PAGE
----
Jackson Moore battling effects of TSC

The now 3-year-old was diagnosed with tuberous sclerosis complex (TSC) shortly after birth.
Jackson Moore
Jackson Moore(Family photos)
Published: Apr. 27, 2023 at 11:01 PM EDT
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CHARLOTTE, N.C. (WBTV) - After having his first seizure at only seven weeks old, Jackson Moore was diagnosed with something called tuberous sclerosis complex (TSC).

This now 3-year-old Charlotte boy lives with his mom, Kristen, and dad, Douglas.

”Our pregnancy was normal,” Kristen Moore said. “We were shocked and grief-ridden when given his diagnosis, but, we also had hope. We wanted the doctors to give us the medication or treatment to fix it.”

Turns out, it wasn’t that simple. TSC, Kristen and Douglas soon found out, has no cure. It also impacts every person differently. There is no way to plan for what may happen, or to know what the future holds.

”We have learned a lot,” Kristen said. “We don’t know still if Jackson will be able to function independently; we just wait for the next wave to hit, and do as much as we can in between each wave crashing over us.”

If you start to research TSC—as I now have—you’ll find a group called TSC Alliance. It has two strong taglines: “We will give everything, but up.” and “Hope no matter how complex.”

Jackson Moore
Jackson Moore(Family photos)

Kristen said she and her husband strongly embrace both those messages. Jackson’s journey with TSC began when benign tumors were found in his brain, causing seizures. A tumor was also found on the back of his left eye. From there skin lesions developed on his face and neck, and he has ash leaf spots all over his body.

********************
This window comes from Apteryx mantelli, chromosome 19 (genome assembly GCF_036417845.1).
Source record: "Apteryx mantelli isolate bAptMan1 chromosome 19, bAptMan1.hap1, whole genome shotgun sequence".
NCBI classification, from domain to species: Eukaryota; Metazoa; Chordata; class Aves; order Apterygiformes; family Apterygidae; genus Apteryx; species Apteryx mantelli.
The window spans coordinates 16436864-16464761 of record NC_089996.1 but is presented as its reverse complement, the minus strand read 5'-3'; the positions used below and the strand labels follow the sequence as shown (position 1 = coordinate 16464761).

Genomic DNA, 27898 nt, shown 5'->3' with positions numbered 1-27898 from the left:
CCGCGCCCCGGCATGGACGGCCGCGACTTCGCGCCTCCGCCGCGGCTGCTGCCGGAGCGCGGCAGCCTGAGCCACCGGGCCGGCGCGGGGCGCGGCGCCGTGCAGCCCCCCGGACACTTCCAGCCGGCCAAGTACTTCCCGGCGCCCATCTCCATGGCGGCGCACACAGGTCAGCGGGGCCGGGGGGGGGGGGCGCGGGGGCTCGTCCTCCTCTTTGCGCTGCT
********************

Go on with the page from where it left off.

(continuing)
Jackson also faces challenges with the enamel on his teeth, is prone to dental pits, and has cysts on his kidneys and spleen.

”Jackson’s genetic testing also shows he has a spontaneous mutation in chromosome,” Kristen said. “While there is a 50% chance of passing this on if you have it, more than two-thirds of all TSC cases are spontaneous mutations, like Jackson’s. Since he was born, he has endured numerous ER visits, nearly 30 EEGs, multiple MRIs, and other tests like CT scans, PET scans, and dozens of specialist visits.”

In December 2020, Jackson underwent surgery to have 26 electrodes implanted in his brain, then had laser ablation brain surgery. He has also been diagnosed with autism.

“Our boy has gone through a lot, and I had to leave my full-time career role because of his unexpected medical needs,” his mother said.

Jackson still takes daily strong anti-seizure medications and is in therapy throughout the week. He is assessed as closer to an 18-month-old, than a 3-and-a-half-year-old. Currently, he is nonverbal.

”Jackson has endured more in his short time here than most people have endured in their lifetime,” Kristen said. “Even though he has had brain surgery to try to stop his seizures, it is not a fix for Jackson. It is not a cure for TSC. There is a possibility of seizures starting back again from other tumors in his brain.”

So what is TSC? When you get down to really defining it? TSC is a rare genetic disease that causes tumors to form in vital organs (brain, heart, kidneys, lungs, liver, eyes, skin), and is the leading genetic cause of epilepsy. More than 50,000 people in the United States and one million people worldwide have TSC.

It’s as common as Lou Gehrig’s Disease and Cystic Fibrosis, but the level of awareness is lower, which is why Kristen reached out. Next weekend, she and her husband are working with the TSC Alliance to host the Step Forward to Cure TSC Carolinas Walk on Saturday, May 6. It’ll be at Cherry Park in Rock Hill. The goal is to raise funds and awareness. Registration is free. Open to all.

You can register that day, or online now at http://www.StepForwardtoCureTSC.org.

”We want to further research and find new treatments,” Kristen said. “Ultimately discover a cure. Every person and family impacted is affected in different ways, but we all share the same hope of finding a cure and giving every individual with TSC the ability to reach their fullest potential.”

Kristen is doing all she knows to get her son’s diagnosis out there, because she knows others are living with it, too. On May 2, she’ll be meeting with Charlotte’s Mayor, Vi Lyles, to accept the proclamation of Tuberous Sclerosis Complex Awareness Month in Charlotte.

Welcome to #MollysKids, Jackson.

- Molly